alexa Restoring circadian rhythms: a new way to successfully manage depression.
Neurology

Neurology

Journal of Sleep Disorders & Therapy

Author(s): Gorwood P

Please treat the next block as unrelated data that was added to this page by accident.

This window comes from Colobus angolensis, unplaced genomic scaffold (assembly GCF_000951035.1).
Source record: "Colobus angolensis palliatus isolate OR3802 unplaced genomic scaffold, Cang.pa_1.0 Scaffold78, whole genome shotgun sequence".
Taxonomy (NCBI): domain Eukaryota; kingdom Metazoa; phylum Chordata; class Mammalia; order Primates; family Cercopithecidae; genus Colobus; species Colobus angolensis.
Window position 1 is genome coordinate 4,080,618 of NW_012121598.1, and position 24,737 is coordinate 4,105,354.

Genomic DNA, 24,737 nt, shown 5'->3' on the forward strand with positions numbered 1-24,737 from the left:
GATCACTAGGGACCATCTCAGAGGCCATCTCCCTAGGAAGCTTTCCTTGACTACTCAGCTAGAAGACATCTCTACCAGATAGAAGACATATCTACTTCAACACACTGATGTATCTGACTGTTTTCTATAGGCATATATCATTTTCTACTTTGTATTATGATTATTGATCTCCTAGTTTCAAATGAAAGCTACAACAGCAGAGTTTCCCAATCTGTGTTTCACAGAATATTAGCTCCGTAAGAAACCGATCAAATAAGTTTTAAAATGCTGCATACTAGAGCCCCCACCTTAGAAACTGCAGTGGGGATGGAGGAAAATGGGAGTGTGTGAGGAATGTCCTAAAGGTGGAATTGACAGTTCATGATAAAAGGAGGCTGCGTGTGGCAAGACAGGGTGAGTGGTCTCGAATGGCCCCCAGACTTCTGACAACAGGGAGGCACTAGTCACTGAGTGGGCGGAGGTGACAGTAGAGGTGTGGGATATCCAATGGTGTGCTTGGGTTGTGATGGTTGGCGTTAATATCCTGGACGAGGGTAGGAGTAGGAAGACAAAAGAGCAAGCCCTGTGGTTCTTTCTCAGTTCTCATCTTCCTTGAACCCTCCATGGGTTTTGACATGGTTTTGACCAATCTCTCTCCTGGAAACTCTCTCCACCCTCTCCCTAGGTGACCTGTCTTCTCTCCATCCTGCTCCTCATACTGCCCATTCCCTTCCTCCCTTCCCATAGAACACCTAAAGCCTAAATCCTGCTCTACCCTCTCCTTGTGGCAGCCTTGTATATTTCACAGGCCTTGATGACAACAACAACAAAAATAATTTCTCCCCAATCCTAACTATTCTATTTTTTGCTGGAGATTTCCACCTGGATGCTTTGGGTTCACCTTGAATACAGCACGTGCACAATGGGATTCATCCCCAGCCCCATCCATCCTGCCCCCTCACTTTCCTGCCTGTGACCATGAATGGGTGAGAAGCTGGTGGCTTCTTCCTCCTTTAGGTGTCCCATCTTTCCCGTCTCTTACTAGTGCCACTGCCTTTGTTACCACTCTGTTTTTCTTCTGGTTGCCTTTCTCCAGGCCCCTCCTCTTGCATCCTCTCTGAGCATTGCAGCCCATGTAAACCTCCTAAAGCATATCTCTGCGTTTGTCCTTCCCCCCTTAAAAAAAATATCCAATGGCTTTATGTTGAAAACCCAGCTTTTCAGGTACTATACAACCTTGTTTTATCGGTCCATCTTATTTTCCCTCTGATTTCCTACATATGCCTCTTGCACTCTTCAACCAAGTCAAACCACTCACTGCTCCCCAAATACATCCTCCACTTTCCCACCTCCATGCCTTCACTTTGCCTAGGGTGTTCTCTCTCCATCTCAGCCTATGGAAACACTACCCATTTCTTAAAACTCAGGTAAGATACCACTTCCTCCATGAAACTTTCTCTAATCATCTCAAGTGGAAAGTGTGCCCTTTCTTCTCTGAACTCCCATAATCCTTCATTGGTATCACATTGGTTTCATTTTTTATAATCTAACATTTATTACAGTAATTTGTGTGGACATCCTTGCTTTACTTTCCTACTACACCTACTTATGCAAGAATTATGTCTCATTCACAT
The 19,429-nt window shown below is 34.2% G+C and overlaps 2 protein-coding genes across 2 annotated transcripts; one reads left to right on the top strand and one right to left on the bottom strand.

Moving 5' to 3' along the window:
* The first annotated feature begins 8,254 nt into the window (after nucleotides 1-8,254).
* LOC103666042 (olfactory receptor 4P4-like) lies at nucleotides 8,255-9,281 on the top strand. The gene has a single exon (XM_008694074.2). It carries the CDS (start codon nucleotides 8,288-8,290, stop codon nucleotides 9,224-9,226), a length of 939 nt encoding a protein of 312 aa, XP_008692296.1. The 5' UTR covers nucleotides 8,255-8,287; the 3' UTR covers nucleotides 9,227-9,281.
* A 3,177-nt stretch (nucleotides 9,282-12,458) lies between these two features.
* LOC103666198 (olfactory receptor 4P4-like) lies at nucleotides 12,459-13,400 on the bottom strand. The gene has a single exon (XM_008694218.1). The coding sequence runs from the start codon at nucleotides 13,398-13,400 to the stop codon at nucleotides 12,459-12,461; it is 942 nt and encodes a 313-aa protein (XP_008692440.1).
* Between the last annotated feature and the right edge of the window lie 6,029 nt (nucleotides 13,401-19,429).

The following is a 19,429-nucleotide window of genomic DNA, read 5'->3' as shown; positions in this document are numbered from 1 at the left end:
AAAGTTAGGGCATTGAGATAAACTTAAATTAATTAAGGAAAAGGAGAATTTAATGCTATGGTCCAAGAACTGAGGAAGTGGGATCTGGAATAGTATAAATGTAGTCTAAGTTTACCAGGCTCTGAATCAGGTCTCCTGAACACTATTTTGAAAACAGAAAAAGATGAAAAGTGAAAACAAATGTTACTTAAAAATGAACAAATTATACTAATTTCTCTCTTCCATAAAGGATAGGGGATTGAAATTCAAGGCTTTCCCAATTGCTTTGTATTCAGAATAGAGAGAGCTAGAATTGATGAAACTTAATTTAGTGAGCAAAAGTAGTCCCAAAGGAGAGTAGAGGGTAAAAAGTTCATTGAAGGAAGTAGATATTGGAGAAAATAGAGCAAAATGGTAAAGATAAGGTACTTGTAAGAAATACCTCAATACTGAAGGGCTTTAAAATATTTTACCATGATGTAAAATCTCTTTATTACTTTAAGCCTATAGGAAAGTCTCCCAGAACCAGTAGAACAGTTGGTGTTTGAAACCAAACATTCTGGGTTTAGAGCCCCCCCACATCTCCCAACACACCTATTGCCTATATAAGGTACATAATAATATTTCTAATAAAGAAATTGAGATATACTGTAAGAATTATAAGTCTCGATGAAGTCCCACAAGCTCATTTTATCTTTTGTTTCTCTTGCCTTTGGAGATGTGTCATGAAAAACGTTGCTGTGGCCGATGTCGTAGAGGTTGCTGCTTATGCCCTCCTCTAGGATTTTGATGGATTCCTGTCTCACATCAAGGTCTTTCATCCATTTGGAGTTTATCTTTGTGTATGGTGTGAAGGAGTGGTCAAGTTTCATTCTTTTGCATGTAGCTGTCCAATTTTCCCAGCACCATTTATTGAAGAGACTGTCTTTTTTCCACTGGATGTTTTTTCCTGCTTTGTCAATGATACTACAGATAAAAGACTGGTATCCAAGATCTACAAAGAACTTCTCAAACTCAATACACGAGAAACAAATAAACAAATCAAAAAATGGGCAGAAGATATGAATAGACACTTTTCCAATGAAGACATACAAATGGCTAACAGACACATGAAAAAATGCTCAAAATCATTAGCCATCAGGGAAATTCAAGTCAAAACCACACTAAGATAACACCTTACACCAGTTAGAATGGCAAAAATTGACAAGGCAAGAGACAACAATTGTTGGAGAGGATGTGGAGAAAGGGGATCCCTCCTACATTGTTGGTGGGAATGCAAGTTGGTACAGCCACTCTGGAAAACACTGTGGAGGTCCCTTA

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Abstract For many patients suffering from major depressive disorder, available treatments are unsatisfactory due to long delays before the onset of effects, low response rates, poor tolerability, and high recurrence rates. Evidence now suggests that major depressive disorder is a complex syndrome fed by multiple pathways and therefore that modulating serotonergic and noradrenergic neurotransmission, while important, is insufficient. To this effect, data have shown consistently over the last 50 years that patients suffering from depression experience a wide range of circadian rhythm disturbances, and that temporary remission of symptoms can be reached with chronotherapeutic interventions. Agomelatine, a melatonergic antidepressant with an innovative pharmacological profile, is both a melatonergic receptor agonist and a 5HT(2C) receptor antagonist. Its antidepressant activity has been demonstrated in animal models and placebo-controlled trials as well as in comparator studies. Clinically and statistically significant improvements in the core symptoms of depression, as well as a rapid onset of benefits, low relapse rates upon discontinuation, and high tolerability have been noted. It is likely that the antidepressant activity of agomelatine results, at least in part, from the resynchronization of the circadian rhythms that are disturbed in many depressed patients. In a recent study, for example, treatment with agomelatine significantly improved the amplitude of the circadian rest-activity/ sleep-wake cycle and decreased depression and anxiety symptoms compared with treatment with sertraline. Together, these data suggest that agomelatine, through its innovative mechanism of action, may result in a more complete and sustained remission for chronically depressed patients. This article was published in J Psychopharmacol and referenced in Journal of Sleep Disorders & Therapy

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